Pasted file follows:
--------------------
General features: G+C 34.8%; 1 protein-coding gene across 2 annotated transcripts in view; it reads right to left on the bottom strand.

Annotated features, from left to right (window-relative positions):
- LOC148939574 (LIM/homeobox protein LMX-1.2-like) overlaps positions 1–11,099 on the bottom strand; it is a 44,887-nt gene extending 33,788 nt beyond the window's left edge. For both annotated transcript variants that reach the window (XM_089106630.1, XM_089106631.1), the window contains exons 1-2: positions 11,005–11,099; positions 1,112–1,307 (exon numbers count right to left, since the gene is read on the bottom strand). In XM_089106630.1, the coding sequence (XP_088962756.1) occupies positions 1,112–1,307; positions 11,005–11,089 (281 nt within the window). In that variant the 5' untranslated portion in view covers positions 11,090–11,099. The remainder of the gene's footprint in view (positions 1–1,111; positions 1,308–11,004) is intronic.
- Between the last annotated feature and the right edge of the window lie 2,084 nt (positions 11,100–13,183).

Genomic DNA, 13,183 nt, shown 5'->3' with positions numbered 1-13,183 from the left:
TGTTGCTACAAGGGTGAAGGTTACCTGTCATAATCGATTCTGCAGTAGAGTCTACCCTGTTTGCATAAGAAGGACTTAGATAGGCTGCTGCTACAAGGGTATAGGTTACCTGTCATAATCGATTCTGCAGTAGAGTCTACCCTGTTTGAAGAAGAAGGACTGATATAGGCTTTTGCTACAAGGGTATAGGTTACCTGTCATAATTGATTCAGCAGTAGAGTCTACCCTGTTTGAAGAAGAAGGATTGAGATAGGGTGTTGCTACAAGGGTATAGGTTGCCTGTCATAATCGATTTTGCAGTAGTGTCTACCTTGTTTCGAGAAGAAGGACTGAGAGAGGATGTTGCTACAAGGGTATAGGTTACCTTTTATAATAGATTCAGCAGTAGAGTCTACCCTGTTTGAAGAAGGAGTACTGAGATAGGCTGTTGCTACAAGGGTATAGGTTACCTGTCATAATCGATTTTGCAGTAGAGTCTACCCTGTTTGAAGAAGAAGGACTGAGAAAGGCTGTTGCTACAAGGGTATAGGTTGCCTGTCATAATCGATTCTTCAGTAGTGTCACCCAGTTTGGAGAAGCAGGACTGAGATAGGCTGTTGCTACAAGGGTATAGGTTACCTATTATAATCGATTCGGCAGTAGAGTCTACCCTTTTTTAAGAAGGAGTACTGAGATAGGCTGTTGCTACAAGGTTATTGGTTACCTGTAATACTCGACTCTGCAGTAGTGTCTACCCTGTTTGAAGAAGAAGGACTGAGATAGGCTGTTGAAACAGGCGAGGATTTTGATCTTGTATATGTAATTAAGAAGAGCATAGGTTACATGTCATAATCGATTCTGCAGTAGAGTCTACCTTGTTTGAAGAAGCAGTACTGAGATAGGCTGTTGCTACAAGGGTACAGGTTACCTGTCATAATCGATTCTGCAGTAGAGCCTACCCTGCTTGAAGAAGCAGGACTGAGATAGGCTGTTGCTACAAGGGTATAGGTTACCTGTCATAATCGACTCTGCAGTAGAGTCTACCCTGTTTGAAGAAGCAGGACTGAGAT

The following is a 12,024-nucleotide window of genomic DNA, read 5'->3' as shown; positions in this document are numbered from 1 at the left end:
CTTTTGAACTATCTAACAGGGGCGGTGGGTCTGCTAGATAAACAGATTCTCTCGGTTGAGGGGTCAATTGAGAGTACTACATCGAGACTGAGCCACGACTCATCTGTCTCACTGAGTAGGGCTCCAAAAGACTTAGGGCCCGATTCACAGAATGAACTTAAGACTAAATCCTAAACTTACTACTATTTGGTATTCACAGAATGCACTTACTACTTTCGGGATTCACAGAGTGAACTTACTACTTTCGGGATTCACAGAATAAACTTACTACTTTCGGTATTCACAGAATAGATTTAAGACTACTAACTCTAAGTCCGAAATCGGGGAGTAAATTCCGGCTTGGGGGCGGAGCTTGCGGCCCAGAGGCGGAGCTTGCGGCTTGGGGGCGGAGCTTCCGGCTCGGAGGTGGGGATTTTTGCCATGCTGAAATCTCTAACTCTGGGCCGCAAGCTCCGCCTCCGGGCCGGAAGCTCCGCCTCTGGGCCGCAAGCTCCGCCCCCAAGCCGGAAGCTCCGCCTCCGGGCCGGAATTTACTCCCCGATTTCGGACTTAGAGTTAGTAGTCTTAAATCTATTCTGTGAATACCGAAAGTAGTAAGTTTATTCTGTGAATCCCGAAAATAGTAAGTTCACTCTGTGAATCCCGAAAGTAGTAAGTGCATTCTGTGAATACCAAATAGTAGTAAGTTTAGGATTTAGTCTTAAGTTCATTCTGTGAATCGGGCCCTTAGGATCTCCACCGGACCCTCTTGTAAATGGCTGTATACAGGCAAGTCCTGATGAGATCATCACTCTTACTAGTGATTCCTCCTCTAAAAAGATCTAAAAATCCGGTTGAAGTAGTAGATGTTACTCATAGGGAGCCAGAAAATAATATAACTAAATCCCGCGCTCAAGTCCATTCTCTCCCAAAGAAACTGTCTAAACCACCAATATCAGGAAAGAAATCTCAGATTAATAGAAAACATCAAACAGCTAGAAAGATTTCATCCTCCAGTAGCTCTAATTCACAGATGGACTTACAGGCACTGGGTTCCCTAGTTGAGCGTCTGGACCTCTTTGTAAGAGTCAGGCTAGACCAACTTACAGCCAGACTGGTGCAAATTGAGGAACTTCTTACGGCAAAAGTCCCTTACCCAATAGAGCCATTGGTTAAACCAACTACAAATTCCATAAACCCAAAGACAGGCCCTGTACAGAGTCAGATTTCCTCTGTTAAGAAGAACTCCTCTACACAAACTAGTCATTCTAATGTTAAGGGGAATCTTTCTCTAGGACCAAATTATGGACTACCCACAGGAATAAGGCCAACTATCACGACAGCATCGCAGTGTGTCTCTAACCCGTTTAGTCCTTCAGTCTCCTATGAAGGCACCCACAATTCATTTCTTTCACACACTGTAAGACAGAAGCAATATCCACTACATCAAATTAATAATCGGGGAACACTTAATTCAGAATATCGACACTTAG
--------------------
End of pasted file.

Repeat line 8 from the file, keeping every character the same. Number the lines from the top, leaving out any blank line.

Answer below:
CTTTTGAACTATCTAACAGGGGCGGTGGGTCTGCTAGATAAACAGATTCTCTCGGTTGAGGGGTCAATTGAGAGTACTACATCGAGACTGAGCCACGACTCATCTGTCTCACTGAGTAGGGCTCCAAAAGACTTAGGGCCCGATTCACAGAATGAACTTAAGACTAAATCCTAAACTTACTACTATTTGGTATTCACAGAATGCACTTACTACTTTCGGGATTCACAGAGTGAACTTACTACTTTCGGGATTCACAGAATAAACTTACTACTTTCGGTATTCACAGAATAGATTTAAGACTACTAACTCTAAGTCCGAAATCGGGGAGTAAATTCCGGCTTGGGGGCGGAGCTTGCGGCCCAGAGGCGGAGCTTGCGGCTTGGGGGCGGAGCTTCCGGCTCGGAGGTGGGGATTTTTGCCATGCTGAAATCTCTAACTCTGGGCCGCAAGCTCCGCCTCCGGGCCGGAAGCTCCGCCTCTGGGCCGCAAGCTCCGCCCCCAAGCCGGAAGCTCCGCCTCCGGGCCGGAATTTACTCCCCGATTTCGGACTTAGAGTTAGTAGTCTTAAATCTATTCTGTGAATACCGAAAGTAGTAAGTTTATTCTGTGAATCCCGAAAATAGTAAGTTCACTCTGTGAATCCCGAAAGTAGTAAGTGCATTCTGTGAATACCAAATAGTAGTAAGTTTAGGATTTAGTCTTAAGTTCATTCTGTGAATCGGGCCCTTAGGATCTCCACCGGACCCTCTTGTAAATGGCTGTATACAGGCAAGTCCTGATGAGATCATCACTCTTACTAGTGATTCCTCCTCTAAAAAGATCTAAAAATCCGGTTGAAGTAGTAGATGTTACTCATAGGGAGCCAGAAAATAATATAACTAAATCCCGCGCTCAAGTCCATTCTCTCCCAAAGAAACTGTCTAAACCACCAATATCAGGAAAGAAATCTCAGATTAATAGAAAACATCAAACAGCTAGAAAGATTTCATCCTCCAGTAGCTCTAATTCACAGATGGACTTACAGGCACTGGGTTCCCTAGTTGAGCGTCTGGACCTCTTTGTAAGAGTCAGGCTAGACCAACTTACAGCCAGACTGGTGCAAATTGAGGAACTTCTTACGGCAAAAGTCCCTTACCCAATAGAGCCATTGGTTAAACCAACTACAAATTCCATAAACCCAAAGACAGGCCCTGTACAGAGTCAGATTTCCTCTGTTAAGAAGAACTCCTCTACACAAACTAGTCATTCTAATGTTAAGGGGAATCTTTCTCTAGGACCAAATTATGGACTACCCACAGGAATAAGGCCAACTATCACGACAGCATCGCAGTGTGTCTCTAACCCGTTTAGTCCTTCAGTCTCCTATGAAGGCACCCACAATTCATTTCTTTCACACACTGTAAGACAGAAGCAATATCCACTACATCAAATTAATAATCGGGGAACACTTAATTCAGAATATCGACACTTAG